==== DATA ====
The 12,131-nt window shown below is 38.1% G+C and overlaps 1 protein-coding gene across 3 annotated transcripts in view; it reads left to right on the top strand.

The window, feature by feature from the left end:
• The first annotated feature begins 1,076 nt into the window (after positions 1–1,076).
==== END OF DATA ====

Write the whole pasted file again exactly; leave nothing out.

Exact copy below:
The 12,131-nt window shown below is 38.1% G+C and overlaps 1 protein-coding gene across 3 annotated transcripts in view; it reads left to right on the top strand.

The window, feature by feature from the left end:
• The first annotated feature begins 1,076 nt into the window (after positions 1–1,076).